Even with the weekend’s weather, the water level at Lake Gladewater is well below average, putting the community well within a Stage One Water Conservation situation.
“According to the city’s drought plan, when we’re four feet over our highest intake we’re supposed to go to ‘voluntary conservation,’” says Gladewater’s public works chief, Al Harrison. At that point – i.e. right now – the lake’s already four feet below its typical level.
At Stage One, the city’s asking residents to conserve, to reduce their water usage as much as possible until enough precipitation boosts the level back toward normal.
“Everything’s voluntary right now,” Harrison repeated.
Keeping a close eye on forecasts, “What we’re hoping is people north of us get rain and it flows into Glade Creek then into the lake.
“We’ve got to come up at least a foot and maintain that depth for two weeks to get out of this.”
If the situation doesn’t turn and the average water level falls to 36 inches above the first intake for the water treatment plant, City Hall will announce mandatory conservation measures. They’re not particularly onerous, but they’re also just a beginning.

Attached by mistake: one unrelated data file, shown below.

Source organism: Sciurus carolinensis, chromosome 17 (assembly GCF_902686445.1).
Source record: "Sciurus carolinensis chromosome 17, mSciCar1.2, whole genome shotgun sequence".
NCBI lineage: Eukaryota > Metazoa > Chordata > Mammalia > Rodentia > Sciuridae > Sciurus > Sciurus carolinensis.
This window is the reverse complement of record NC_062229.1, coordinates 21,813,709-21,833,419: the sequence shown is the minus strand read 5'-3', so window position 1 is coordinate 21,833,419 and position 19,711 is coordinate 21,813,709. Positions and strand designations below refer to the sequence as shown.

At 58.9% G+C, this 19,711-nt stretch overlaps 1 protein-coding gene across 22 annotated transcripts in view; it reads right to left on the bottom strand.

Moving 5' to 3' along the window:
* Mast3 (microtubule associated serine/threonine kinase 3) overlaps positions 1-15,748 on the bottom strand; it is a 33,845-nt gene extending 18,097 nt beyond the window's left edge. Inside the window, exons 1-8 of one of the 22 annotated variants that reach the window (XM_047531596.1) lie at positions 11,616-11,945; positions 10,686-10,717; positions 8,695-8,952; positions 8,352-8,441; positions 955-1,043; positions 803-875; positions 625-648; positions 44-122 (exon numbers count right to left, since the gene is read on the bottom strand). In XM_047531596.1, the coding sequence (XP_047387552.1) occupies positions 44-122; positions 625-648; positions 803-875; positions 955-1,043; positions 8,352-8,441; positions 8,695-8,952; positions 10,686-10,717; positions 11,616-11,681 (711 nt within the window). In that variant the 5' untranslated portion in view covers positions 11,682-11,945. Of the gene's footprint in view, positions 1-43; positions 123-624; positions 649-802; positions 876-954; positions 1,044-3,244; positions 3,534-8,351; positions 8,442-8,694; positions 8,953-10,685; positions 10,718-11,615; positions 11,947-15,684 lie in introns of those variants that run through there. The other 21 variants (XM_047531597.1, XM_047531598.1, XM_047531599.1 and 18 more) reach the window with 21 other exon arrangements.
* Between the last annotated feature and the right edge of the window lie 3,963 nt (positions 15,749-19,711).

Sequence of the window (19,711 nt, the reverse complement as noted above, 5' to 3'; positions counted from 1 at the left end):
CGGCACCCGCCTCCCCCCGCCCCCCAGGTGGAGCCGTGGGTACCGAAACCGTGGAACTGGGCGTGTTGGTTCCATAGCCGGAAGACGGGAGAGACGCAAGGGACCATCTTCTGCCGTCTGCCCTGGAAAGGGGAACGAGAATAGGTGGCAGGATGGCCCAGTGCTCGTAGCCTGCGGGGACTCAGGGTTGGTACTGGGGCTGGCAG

“You don’t wash your car. You don’t fill up your pool,” Harrison explained. “We don’t do flushing of water hydrants,” and restrictions will tighten if the level continues to fall.
In the meantime, the city’s water quality is fine, and there’s plenty of margin before serious issues arise for Gladewater’s primary water source.
“Our lowest water intake is 25 feet” below the average level of the lake, Harrison noted, just shy of 300 feet above sea level. “We’re far from a problem. We’re still good on water quality.
“We’d have to be in Stage Four before we’d have a really hard time keeping our water good.”
On Friday, Harrison and water operator Wendy Emmel took a boat out on the lake to inspect the intakes themselves. At that point, prior to Sunday night’s storm, the level was at 37 inches over the top intake.
Beyond water quality and conservation, with the lake’s level so low, boat ramp users should be doubly-cautious.
“Yes, they just have to be careful because their tires can go off the end of the ramp,” Harrison said. “We do suggestion caution. It’s at your own risk.”